Russian Airstrikes in Syria: April 30 - May 26, 2016

Russia has continued its air campaign against the Syrian opposition, despite its claims to temporarily suspend airstrikes against Syrian al Qaeda-affiliate Jabhat al Nusra and the opposition. The Russian Ministry of Defense announced a temporary pause in its air campaign against Jabhat al Nusra in order to give opposition groups time to distance themselves from the jihadist group on May 25 and again on May 27. The withdrawal of opposition forces from key frontlines jointly held with Jabhat al Nusra – particularly in Aleppo – would likely render core opposition-held terrain vulnerable to advances by pro-regime forces. Russia is conducting a concerted effort against opposition forces in Aleppo, following opposition gains against pro-regime forces in southern Aleppo throughout April and May 2016. Russian air operations have largely concentrated against positions along the opposition’s last remaining supply route into Aleppo City from May 13 - 26, including against towns northwest of the city and areas in Aleppo’s northern industrial outskirts. Pro-regime forces remain positioned to encircle and besiege opposition forces in Aleppo City by severing this supply route. Pro-regime forces continued low-level ground operations supported by Russian airstrikes from May 12 -17 to complete the encirclement through the city’s northern industrial districts, although these efforts were unsuccessful.

Russia remains a decisive military force in the Syrian conflict, despite its alleged drawdown. Operation Inherent Resolve Spokesperson Col. Steve Warren stated that Russian currently retains “almost identical” military capabilities following Russian President Vladimir Putin’s announcement of a partial withdrawal on March 14. The distribution of Russian air operations in northwestern Syria demonstrates Russia’s continued prioritization of support to the Assad regime. The military assets that Russia maintains in theater allow it to respond within 24 hours to threats to regime terrain. Russian airstrikes escalated against opposition forces in northern Homs Province and southern Hama Province from May 12 – 16 and again from May 19 – 22 in response to renewed opposition operations against regime forces in the area. This concentration of strikes in defense of pro-regime terrain, however, was largely unable to reverse opposition gains.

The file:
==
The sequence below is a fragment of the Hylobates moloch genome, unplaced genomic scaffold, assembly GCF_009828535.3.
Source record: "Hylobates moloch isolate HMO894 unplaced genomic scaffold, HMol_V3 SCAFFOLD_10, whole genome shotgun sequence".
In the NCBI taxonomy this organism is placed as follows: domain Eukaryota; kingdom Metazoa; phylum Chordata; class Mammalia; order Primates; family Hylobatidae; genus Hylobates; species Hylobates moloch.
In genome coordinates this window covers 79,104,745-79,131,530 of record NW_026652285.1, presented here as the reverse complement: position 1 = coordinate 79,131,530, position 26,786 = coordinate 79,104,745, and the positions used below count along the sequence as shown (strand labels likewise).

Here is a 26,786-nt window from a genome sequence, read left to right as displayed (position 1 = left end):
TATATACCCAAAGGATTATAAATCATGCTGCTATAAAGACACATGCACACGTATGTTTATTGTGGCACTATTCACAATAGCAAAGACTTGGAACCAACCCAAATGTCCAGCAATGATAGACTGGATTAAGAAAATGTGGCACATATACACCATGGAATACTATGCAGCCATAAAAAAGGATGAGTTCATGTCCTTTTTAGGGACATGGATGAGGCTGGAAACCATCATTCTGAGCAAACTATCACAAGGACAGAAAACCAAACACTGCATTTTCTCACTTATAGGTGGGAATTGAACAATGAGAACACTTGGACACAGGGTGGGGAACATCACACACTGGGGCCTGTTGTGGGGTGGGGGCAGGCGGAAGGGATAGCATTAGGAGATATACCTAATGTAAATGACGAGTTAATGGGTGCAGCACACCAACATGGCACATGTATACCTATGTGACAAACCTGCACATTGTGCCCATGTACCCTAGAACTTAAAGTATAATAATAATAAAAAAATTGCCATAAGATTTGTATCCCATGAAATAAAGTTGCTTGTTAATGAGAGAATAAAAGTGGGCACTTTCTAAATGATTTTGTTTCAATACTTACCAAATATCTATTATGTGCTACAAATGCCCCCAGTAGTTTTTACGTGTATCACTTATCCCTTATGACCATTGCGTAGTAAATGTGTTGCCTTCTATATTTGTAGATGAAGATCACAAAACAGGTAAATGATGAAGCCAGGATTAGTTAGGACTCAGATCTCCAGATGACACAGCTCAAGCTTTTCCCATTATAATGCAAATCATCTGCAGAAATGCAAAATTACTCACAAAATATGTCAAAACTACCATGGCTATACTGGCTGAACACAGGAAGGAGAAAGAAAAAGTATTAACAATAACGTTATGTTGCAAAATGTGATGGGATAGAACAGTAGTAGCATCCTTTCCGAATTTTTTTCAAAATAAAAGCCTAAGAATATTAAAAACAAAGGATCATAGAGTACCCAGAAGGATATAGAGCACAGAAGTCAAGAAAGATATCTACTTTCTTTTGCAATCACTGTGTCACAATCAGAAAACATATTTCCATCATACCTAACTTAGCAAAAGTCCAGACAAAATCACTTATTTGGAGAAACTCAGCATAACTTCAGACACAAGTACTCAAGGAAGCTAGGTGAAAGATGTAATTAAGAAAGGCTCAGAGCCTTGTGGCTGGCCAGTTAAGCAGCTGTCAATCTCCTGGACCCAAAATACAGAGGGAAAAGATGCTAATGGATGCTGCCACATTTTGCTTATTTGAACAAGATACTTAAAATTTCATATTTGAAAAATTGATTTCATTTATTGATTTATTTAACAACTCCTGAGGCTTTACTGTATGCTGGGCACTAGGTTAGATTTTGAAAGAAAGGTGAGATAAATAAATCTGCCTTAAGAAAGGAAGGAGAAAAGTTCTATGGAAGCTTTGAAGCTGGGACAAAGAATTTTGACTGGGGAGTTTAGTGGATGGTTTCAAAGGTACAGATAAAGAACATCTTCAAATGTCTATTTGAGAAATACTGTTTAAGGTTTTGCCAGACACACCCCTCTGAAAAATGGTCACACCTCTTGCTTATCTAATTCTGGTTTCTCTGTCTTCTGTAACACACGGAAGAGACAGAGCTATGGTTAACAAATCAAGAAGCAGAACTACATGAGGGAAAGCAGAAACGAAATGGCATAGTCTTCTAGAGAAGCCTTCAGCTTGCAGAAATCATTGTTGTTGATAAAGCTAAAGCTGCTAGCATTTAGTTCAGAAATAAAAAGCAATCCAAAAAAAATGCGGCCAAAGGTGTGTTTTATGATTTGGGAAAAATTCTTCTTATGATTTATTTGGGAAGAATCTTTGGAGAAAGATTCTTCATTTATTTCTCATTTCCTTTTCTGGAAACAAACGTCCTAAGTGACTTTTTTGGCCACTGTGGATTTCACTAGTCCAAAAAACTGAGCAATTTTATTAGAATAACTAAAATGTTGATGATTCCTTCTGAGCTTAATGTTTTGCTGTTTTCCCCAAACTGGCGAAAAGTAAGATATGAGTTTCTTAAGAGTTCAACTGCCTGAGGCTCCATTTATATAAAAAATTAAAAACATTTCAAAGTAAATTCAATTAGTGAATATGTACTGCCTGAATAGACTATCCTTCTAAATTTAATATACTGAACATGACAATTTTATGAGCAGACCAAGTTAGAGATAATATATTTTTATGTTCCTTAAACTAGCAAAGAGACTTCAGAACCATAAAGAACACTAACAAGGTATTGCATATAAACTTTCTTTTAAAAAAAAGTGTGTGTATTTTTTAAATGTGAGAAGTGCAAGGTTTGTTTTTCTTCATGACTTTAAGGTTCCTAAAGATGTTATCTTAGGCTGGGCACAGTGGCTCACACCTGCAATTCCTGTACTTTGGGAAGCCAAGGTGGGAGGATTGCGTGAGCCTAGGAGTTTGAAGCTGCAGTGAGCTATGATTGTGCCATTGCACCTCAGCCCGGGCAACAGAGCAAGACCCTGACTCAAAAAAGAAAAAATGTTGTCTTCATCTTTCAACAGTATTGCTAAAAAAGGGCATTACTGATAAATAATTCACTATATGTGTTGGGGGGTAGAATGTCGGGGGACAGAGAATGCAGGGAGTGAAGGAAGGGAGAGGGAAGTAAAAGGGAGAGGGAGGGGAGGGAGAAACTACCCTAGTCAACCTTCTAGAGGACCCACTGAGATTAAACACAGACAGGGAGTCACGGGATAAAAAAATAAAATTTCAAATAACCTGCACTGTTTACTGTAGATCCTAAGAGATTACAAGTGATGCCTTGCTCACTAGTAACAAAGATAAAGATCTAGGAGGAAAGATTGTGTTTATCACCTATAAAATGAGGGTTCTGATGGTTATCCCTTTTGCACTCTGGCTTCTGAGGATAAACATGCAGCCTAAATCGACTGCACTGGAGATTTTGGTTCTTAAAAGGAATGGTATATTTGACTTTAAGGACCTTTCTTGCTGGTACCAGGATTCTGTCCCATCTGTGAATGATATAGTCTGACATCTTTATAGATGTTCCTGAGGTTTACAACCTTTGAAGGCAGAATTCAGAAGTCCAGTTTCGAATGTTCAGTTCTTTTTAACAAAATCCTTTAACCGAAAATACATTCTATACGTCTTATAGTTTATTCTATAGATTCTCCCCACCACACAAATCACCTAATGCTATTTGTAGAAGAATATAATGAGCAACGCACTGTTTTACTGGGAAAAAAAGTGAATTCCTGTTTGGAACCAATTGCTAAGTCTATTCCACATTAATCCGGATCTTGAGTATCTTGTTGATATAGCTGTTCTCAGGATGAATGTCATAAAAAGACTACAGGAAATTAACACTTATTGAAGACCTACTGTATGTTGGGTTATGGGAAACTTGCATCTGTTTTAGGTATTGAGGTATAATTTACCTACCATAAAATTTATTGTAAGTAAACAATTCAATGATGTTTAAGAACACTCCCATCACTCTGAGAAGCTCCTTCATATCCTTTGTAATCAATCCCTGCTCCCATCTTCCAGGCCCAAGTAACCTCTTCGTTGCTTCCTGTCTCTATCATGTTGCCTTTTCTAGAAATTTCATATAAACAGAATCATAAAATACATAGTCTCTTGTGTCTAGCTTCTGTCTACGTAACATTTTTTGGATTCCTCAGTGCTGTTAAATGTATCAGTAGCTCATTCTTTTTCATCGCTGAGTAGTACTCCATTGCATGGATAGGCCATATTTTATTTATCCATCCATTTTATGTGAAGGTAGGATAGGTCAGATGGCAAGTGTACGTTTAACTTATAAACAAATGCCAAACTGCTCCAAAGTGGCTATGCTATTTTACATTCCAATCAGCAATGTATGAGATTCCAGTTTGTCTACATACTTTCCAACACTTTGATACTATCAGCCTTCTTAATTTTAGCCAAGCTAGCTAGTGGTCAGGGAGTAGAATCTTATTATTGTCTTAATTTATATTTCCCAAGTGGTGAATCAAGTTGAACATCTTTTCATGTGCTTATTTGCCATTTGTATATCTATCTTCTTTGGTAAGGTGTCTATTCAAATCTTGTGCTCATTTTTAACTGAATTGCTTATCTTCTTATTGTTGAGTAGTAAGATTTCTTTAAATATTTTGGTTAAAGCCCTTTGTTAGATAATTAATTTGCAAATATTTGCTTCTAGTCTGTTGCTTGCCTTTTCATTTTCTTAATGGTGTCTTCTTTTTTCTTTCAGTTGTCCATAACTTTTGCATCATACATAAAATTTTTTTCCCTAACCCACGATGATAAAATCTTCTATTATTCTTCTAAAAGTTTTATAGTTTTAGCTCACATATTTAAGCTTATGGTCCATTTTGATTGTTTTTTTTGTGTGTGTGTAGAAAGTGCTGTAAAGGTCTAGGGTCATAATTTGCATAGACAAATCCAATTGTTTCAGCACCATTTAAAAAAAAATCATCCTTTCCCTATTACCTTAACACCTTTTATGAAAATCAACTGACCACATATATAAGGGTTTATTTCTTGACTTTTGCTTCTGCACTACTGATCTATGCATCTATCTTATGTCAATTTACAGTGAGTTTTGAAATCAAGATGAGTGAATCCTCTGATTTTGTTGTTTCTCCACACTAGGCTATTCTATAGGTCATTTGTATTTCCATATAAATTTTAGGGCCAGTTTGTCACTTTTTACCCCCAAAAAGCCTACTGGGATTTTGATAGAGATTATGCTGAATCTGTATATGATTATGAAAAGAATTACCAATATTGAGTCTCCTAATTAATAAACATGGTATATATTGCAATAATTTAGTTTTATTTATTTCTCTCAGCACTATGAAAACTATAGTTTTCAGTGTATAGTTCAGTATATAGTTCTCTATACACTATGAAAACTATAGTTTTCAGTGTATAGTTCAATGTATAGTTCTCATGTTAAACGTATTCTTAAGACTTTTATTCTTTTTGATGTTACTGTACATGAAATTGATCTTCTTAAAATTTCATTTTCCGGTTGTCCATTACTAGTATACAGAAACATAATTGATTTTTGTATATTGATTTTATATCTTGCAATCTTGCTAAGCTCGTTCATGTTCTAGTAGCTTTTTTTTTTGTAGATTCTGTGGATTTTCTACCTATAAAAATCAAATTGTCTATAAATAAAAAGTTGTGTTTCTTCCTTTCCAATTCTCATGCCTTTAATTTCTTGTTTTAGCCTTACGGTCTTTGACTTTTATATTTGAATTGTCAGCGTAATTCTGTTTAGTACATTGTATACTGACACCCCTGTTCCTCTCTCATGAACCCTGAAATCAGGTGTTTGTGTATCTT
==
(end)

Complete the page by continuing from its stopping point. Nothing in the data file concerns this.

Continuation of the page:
Russia has meanwhile continued to present itself as an effective partner in the fight against terrorism, while continuing to function as a destabilizing force in the Syrian conflict. Russian Minister of Defense Sergei Shoigu announced on May 20 that Russia had presented a plan to the U.S.-led anti-ISIS coalition to begin joint airstrikes against “international terrorist and illegal armed groups” that violate the cessation of hostilities agreement. U.S. officials subsequently denied the existence of any such agreement. Russia caveated its proposal for joint strikes, stating that Russia would not accept any arrangement that prevented it from conducting unilateral airstrikes in Syria. Russia is unlikely to halt military action against mainstream elements of the Syrian opposition, which remain the Assad regime’s largest adversaries. Russia has continued to indiscriminately target both Jabhat al Nusra and mainstream opposition factions in northwestern Syria despite the International Syria Support Group’s agreement to new measures to reinforce a nationwide cessation of hostilities on May 17. Russian airstrikes continued to primarily target opposition forces in northwestern Syria from May 13 - 26, rather than terrorist organizations such as ISIS. ISW was only able to assess one Russian airstrike against ISIS for the two-week period from May 13 – 26 with low confidence, despite continued ISIS operations throughout Syria.  
The following graphic depicts ISW's assessment of Russian airstrike locations based on reports from local Syrian activist networks, Syrian state-run media, and statements by Russian and Western officials. This map represents locations targeted by Russia's air campaign, rather than the number of individual strikes or sorties.  

High-Confidence reporting. ISW places high confidence in reports corroborated both by official government statements reported through credible channels and documentation from rebel factions or activist networks on the ground in Syria deemed to be credible.
Low-Confidence reporting. ISW places low confidence in secondary sources that have not been confirmed or sources deemed likely to contain disinformation.